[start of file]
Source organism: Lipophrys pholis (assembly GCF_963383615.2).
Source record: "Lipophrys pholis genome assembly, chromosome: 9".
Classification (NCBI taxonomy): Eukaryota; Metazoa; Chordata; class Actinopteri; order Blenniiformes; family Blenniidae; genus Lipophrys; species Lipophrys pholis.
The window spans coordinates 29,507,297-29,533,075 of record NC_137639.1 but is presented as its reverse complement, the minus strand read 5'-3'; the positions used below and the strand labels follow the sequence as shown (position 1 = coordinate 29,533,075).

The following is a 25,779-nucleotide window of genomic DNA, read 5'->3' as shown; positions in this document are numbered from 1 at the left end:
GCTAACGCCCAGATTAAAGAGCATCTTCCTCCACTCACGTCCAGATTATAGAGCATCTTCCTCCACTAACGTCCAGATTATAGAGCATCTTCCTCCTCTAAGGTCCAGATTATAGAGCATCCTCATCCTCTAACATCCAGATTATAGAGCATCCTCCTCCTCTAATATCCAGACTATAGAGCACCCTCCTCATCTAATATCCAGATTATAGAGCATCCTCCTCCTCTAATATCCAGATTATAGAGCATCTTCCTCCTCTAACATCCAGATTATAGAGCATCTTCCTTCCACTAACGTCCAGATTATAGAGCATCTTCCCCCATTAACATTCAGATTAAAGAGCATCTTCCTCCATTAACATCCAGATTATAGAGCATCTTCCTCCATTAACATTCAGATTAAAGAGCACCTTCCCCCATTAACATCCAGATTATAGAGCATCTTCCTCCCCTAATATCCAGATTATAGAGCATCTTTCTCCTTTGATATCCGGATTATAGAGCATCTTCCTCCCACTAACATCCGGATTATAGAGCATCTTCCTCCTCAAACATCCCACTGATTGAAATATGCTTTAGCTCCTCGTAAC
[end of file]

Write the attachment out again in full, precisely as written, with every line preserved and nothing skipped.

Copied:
Source organism: Lipophrys pholis (assembly GCF_963383615.2).
Source record: "Lipophrys pholis genome assembly, chromosome: 9".
Classification (NCBI taxonomy): Eukaryota; Metazoa; Chordata; class Actinopteri; order Blenniiformes; family Blenniidae; genus Lipophrys; species Lipophrys pholis.
The window spans coordinates 29,507,297-29,533,075 of record NC_137639.1 but is presented as its reverse complement, the minus strand read 5'-3'; the positions used below and the strand labels follow the sequence as shown (position 1 = coordinate 29,533,075).

The following is a 25,779-nucleotide window of genomic DNA, read 5'->3' as shown; positions in this document are numbered from 1 at the left end:
GCTAACGCCCAGATTAAAGAGCATCTTCCTCCACTCACGTCCAGATTATAGAGCATCTTCCTCCACTAACGTCCAGATTATAGAGCATCTTCCTCCTCTAAGGTCCAGATTATAGAGCATCCTCATCCTCTAACATCCAGATTATAGAGCATCCTCCTCCTCTAATATCCAGACTATAGAGCACCCTCCTCATCTAATATCCAGATTATAGAGCATCCTCCTCCTCTAATATCCAGATTATAGAGCATCTTCCTCCTCTAACATCCAGATTATAGAGCATCTTCCTTCCACTAACGTCCAGATTATAGAGCATCTTCCCCCATTAACATTCAGATTAAAGAGCATCTTCCTCCATTAACATCCAGATTATAGAGCATCTTCCTCCATTAACATTCAGATTAAAGAGCACCTTCCCCCATTAACATCCAGATTATAGAGCATCTTCCTCCCCTAATATCCAGATTATAGAGCATCTTTCTCCTTTGATATCCGGATTATAGAGCATCTTCCTCCCACTAACATCCGGATTATAGAGCATCTTCCTCCTCAAACATCCCACTGATTGAAATATGCTTTAGCTCCTCGTAAC